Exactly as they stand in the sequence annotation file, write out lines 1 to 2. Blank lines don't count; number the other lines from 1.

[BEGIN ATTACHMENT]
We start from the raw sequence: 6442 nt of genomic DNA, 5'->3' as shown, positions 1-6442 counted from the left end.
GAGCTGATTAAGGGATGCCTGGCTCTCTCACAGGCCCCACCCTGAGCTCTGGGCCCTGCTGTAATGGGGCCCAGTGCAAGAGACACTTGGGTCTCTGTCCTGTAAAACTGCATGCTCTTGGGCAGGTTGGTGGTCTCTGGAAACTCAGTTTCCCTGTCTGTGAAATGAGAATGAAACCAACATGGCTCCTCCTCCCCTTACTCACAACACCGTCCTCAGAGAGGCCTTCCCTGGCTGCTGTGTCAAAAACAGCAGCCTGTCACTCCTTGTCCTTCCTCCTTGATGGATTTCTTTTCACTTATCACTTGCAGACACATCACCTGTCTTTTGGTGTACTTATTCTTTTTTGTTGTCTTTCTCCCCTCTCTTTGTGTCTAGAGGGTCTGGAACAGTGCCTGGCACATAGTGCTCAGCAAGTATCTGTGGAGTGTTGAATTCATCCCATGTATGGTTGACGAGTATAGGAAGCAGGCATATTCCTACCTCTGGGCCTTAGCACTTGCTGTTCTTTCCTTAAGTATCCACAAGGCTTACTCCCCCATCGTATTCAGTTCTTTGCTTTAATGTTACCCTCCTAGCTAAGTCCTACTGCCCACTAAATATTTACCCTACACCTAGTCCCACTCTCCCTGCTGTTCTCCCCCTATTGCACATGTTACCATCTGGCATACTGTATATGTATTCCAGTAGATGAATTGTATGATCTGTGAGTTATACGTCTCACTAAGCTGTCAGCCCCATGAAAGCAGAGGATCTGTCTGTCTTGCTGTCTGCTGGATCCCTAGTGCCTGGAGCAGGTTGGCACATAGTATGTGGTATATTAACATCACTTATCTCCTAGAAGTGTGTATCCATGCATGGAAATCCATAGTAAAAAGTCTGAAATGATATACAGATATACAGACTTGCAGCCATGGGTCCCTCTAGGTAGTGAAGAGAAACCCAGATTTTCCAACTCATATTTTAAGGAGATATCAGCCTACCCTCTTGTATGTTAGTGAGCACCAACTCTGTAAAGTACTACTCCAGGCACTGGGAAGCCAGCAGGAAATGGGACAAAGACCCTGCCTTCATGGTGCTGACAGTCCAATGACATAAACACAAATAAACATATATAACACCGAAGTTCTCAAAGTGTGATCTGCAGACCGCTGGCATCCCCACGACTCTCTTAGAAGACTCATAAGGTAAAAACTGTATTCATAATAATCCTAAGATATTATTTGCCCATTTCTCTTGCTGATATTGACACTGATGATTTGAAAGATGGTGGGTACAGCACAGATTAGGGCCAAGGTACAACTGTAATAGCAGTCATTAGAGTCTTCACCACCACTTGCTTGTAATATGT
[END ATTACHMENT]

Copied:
We start from the raw sequence: 6442 nt of genomic DNA, 5'->3' as shown, positions 1-6442 counted from the left end.
GAGCTGATTAAGGGATGCCTGGCTCTCTCACAGGCCCCACCCTGAGCTCTGGGCCCTGCTGTAATGGGGCCCAGTGCAAGAGACACTTGGGTCTCTGTCCTGTAAAACTGCATGCTCTTGGGCAGGTTGGTGGTCTCTGGAAACTCAGTTTCCCTGTCTGTGAAATGAGAATGAAACCAACATGGCTCCTCCTCCCCTTACTCACAACACCGTCCTCAGAGAGGCCTTCCCTGGCTGCTGTGTCAAAAACAGCAGCCTGTCACTCCTTGTCCTTCCTCCTTGATGGATTTCTTTTCACTTATCACTTGCAGACACATCACCTGTCTTTTGGTGTACTTATTCTTTTTTGTTGTCTTTCTCCCCTCTCTTTGTGTCTAGAGGGTCTGGAACAGTGCCTGGCACATAGTGCTCAGCAAGTATCTGTGGAGTGTTGAATTCATCCCATGTATGGTTGACGAGTATAGGAAGCAGGCATATTCCTACCTCTGGGCCTTAGCACTTGCTGTTCTTTCCTTAAGTATCCACAAGGCTTACTCCCCCATCGTATTCAGTTCTTTGCTTTAATGTTACCCTCCTAGCTAAGTCCTACTGCCCACTAAATATTTACCCTACACCTAGTCCCACTCTCCCTGCTGTTCTCCCCCTATTGCACATGTTACCATCTGGCATACTGTATATGTATTCCAGTAGATGAATTGTATGATCTGTGAGTTATACGTCTCACTAAGCTGTCAGCCCCATGAAAGCAGAGGATCTGTCTGTCTTGCTGTCTGCTGGATCCCTAGTGCCTGGAGCAGGTTGGCACATAGTATGTGGTATATTAACATCACTTATCTCCTAGAAGTGTGTATCCATGCATGGAAATCCATAGTAAAAAGTCTGAAATGATATACAGATATACAGACTTGCAGCCATGGGTCCCTCTAGGTAGTGAAGAGAAACCCAGATTTTCCAACTCATATTTTAAGGAGATATCAGCCTACCCTCTTGTATGTTAGTGAGCACCAACTCTGTAAAGTACTACTCCAGGCACTGGGAAGCCAGCAGGAAATGGGACAAAGACCCTGCCTTCATGGTGCTGACAGTCCAATGACATAAACACAAATAAACATATATAACACCGAAGTTCTCAAAGTGTGATCTGCAGACCGCTGGCATCCCCACGACTCTCTTAGAAGACTCATAAGGTAAAAACTGTATTCATAATAATCCTAAGATATTATTTGCCCATTTCTCTTGCTGATATTGACACTGATGATTTGAAAGATGGTGGGTACAGCACAGATTAGGGCCAAGGTACAACTGTAATAGCAGTCATTAGAGTCTTCACCACCACTTGCTTGTAATATGT